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‘Start low & go slow’ – How to begin an exercise regime from scratch

The New Year is a great time to focus on becoming fit and healthy.

Nobody will dispute that exercise (movement) is good for us. Due to our more sedentary occupations and lifestyles – even the act of getting up off the ground, climbing a ladder or cleaning out a bottom drawer may be a monstrous task. So think of the benefit of exercise (movement) as improving our ability to do daily tasks and sprucing overall health and well-being – not just minimising those tuck-shop arms and muffin tops!

As a Biomechanical Podiatrist I treat many patients who (due to yucky foot and lower limb pain) have become very inactive for a very long time. Once we have worked together to manage or resolve their pain, they have more energy, a positive head-space and are now ready to embark on some regular exercise. So here’s some advice I will often give to my patients:

Have a goal in mind – Do you want to enter the Townsville 5km, walk around the block without getting winded, or finish a 100-rep circuit without vomiting??? Have a goal that is clear, realistic and concise.

Start Low & Go Slow – If you have not exercised for quite some time, do not expect to race up Castle Hill on your very first go, even if you used to do it in a breeze. When people commit to starting an exercise program they are often so pumped up and excited that they do ‘too much too soon’. If walking is your exercise, start with a short walk (20 mins) and increase the time by 10-15% each week.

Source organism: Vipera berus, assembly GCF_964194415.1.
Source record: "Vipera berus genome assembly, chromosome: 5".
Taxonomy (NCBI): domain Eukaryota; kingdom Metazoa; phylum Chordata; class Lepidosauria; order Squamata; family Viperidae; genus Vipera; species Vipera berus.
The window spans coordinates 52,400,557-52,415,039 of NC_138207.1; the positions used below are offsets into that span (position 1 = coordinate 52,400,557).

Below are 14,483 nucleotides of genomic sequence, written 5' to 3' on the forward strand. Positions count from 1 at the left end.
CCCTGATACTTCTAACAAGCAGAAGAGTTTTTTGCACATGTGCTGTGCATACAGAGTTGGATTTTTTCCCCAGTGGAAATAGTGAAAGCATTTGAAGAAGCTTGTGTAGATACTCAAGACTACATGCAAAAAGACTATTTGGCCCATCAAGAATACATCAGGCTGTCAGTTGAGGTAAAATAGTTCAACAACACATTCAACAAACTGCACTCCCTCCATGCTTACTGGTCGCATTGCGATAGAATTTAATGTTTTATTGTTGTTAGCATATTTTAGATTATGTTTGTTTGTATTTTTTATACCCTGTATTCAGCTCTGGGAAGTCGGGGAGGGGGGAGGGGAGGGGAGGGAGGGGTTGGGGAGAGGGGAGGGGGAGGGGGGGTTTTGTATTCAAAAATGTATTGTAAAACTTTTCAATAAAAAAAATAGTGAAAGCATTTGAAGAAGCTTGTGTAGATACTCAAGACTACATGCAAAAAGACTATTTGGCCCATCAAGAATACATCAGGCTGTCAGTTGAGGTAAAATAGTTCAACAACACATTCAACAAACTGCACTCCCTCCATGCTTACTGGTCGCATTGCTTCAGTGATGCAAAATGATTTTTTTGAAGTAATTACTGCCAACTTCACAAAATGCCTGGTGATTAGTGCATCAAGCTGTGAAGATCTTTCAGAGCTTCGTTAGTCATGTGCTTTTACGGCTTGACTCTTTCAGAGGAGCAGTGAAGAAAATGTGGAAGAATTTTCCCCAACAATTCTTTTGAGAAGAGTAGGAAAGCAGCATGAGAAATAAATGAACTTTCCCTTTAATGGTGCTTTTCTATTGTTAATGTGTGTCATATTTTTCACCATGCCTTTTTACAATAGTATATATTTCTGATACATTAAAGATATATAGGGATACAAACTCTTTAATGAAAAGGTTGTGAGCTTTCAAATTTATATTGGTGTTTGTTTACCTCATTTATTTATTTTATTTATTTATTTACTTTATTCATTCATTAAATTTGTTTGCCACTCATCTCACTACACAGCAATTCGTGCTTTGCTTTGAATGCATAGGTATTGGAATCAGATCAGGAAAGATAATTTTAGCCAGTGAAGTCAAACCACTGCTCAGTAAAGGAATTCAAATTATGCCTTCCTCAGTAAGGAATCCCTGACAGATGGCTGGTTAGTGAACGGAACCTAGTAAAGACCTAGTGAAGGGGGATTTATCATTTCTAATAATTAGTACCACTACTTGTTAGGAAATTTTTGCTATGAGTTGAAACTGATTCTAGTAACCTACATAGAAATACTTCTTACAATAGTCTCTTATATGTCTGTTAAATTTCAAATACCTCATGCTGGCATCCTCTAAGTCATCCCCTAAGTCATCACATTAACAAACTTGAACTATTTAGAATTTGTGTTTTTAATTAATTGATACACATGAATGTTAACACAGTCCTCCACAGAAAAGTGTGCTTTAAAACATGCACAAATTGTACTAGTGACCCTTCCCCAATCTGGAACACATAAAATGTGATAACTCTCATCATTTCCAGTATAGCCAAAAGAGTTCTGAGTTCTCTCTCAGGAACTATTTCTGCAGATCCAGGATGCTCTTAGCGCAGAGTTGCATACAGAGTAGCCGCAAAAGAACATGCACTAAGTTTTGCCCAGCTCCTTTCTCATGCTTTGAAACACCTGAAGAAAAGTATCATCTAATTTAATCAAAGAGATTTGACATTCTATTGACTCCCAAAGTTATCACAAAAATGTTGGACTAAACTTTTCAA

Rest days are good! – To begin with I would recommend having a rest day every 2nd day. This is particularly so if coming back from injury. Rest days allow your body to recover and repair. After 2 weeks of exercise you may reduce your rest day to 2 on, 1 off. After 2 more weeks of exercise you may only need 1 rest day per week.

Alternate training – Mix it up! Keep your body guessing! Where possible you may consider aqua aerobics, yoga or tai chi, light weight training etc. Alternating your training styles means you are using different muscle groups, different energy systems, different loading patterns. This greatly reduces your risk of over-use injury, achieves greater results and keeps things interesting!

When commencing an exercise program (whether that be following an injury, or starting from scratch for the first time) being SENSIBLE is the key.

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